"Air" plants get their common name from the fact that they get all of their nutrients from the atmosphere. Most species of Tillandsia have thin, stiff leaves covered in scales, often giving them a fuzzy, gray-green appearance. They have small flowers, usually less than two inches in size.

 

Combined with a simplitic tear drop shaped glass holder nad beded with PNW fallen tree moss and Lichens to creat a lovely addition to your space. All moss, barks and Lichens are gathered off the ground and never harvested from the trees. Lichens grow slowly, with foliose lichens adding between 2 and 5 mm per year, so we always take accept the gift of fallen mosses! 

Air Plant with Teardrop Glass Holder

$22.00Price
  • LIGHT

    Air plants should be kept where they'll receive bright, indirect sunlight or under fluorescent home/office lighting. Periods of direct sunlight are just fine, but more than a few hours of hot sun will deplete the plants of their moisture. If your plant will be in a spot with some pretty direct light, try misting them every couple of days to keep them hydrated.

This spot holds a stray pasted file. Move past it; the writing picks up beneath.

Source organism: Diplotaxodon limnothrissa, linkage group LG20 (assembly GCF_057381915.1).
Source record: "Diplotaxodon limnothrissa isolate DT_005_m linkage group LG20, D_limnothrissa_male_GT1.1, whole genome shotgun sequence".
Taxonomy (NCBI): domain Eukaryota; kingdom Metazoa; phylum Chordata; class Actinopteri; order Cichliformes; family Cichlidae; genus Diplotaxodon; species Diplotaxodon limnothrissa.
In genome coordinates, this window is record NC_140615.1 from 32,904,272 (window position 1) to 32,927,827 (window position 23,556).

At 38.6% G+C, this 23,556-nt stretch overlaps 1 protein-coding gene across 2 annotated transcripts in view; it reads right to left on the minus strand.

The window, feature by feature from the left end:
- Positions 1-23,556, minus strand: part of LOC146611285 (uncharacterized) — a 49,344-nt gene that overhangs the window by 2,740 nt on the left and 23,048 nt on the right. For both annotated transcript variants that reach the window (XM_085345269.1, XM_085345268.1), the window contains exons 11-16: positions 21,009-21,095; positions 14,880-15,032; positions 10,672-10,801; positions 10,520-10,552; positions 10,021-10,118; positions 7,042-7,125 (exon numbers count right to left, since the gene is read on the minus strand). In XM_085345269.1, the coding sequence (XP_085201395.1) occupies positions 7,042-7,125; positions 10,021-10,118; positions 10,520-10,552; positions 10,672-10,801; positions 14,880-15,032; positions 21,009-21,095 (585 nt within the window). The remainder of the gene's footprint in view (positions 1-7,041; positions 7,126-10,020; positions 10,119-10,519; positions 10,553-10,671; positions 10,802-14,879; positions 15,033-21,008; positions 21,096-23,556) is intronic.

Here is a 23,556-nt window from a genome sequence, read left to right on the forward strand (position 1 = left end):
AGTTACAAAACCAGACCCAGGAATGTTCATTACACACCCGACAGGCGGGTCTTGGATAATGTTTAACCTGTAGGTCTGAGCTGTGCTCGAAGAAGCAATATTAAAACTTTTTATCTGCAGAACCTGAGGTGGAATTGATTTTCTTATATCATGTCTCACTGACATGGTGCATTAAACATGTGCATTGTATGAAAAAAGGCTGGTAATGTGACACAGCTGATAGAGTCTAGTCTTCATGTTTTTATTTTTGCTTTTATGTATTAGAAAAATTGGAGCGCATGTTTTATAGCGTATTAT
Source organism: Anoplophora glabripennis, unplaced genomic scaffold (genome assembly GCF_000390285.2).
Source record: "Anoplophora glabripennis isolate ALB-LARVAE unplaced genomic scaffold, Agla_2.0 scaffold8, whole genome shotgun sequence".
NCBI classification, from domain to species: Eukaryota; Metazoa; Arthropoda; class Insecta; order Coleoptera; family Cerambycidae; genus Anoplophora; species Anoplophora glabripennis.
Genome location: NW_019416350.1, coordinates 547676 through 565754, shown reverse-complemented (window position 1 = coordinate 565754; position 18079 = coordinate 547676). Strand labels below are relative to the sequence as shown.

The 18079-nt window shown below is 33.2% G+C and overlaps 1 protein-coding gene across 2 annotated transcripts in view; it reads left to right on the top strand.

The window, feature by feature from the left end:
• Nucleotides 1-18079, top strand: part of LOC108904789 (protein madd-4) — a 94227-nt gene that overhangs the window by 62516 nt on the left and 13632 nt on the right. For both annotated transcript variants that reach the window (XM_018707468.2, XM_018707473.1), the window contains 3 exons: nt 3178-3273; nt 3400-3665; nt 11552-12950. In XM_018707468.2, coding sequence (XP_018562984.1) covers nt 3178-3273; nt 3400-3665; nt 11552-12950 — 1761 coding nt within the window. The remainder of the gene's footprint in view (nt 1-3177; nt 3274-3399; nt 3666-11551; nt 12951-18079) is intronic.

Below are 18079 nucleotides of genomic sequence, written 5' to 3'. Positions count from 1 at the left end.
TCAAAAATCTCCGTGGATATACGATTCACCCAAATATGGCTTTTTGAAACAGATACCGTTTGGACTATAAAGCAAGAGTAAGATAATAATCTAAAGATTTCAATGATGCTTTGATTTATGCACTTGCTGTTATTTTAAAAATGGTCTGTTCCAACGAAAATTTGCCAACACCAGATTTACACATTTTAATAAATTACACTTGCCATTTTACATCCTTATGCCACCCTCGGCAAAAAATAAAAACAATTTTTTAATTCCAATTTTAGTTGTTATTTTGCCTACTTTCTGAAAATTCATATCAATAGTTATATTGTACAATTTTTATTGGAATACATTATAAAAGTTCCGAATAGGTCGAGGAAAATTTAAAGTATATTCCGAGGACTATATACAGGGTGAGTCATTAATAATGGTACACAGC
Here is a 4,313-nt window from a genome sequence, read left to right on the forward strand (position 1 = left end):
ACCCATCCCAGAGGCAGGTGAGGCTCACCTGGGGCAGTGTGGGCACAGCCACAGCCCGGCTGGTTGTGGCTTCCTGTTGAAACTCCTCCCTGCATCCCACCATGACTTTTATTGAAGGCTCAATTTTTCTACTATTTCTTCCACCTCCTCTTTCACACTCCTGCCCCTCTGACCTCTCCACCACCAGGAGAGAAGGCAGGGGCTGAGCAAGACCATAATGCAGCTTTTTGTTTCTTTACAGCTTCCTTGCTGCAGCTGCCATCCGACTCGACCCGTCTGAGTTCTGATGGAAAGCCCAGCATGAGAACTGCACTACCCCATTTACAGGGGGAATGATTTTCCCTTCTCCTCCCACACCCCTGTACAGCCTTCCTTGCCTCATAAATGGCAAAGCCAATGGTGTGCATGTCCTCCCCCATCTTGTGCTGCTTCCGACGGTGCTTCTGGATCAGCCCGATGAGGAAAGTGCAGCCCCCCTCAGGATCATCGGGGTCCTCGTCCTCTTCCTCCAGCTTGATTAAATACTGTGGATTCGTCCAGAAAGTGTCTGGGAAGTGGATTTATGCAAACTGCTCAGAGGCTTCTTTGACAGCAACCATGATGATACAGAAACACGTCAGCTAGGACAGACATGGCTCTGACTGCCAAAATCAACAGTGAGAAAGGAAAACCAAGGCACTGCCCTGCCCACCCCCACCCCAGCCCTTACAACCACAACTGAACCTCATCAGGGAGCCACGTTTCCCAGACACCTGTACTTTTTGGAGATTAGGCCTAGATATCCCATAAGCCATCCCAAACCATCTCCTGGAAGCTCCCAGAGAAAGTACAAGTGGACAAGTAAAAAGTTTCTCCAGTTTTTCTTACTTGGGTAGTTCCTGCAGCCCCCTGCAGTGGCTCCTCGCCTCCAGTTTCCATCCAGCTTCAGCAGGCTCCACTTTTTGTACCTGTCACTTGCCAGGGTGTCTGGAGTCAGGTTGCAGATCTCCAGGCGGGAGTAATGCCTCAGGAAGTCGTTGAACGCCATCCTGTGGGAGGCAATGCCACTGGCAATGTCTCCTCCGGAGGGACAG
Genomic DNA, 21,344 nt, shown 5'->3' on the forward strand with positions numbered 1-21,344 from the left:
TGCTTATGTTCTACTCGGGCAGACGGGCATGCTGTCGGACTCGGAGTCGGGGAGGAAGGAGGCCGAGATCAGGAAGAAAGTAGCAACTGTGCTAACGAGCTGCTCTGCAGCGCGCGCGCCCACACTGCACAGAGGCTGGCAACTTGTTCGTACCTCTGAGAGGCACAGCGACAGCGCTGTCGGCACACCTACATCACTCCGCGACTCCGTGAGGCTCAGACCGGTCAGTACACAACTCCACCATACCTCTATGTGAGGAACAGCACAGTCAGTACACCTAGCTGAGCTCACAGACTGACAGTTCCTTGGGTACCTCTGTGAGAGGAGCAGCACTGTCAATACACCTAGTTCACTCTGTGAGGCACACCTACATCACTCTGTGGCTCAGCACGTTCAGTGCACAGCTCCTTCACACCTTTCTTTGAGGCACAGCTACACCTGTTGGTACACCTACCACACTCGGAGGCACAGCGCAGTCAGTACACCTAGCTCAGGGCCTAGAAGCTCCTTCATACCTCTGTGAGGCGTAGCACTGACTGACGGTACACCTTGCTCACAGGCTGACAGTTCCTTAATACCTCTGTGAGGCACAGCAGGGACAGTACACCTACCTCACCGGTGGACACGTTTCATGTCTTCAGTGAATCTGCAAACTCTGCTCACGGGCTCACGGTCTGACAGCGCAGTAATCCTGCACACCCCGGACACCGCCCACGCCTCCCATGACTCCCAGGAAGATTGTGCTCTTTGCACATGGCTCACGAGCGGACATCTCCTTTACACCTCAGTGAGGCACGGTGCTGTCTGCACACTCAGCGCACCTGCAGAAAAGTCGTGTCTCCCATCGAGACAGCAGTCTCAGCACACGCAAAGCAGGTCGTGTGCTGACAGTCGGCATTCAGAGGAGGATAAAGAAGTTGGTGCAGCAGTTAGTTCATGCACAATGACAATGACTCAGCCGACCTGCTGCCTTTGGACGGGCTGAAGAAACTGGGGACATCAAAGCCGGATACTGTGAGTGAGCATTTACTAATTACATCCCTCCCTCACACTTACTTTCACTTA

WATER

    As a main method of watering your plants, we recommend giving them a thorough rinsing under running water or letting them soak in a bath of water for 20-30 minutes. You can use a bowl, the sink or even the bathtub if you've got a family. After their shower or bath, gently shake the plants to remove any excess water from the base and the leaves, and set out to dry in an area with enough air circulation to dry them out in about 4 hours. If your plants need an in-between watering, misting them with a spray bottle is a great method. A plant in bloom should be rinsed rather than submerged in water, and take care when rinsing the delicate flowers.

    Your plants should be watered once per week, and 2-3 times is recommended for optimal care. A longer, 2-hour soak is recommended every 2-3 weeks. If you are in a drier, hotter climate, more frequent watering or misting will be needed. You'll begin to notice that after watering, your plant's leaves will feel stiffer and full of water and they'll be softer and lighter in color when they're in need of water. Wrinkled or rolled leaves can be a sign of dehydration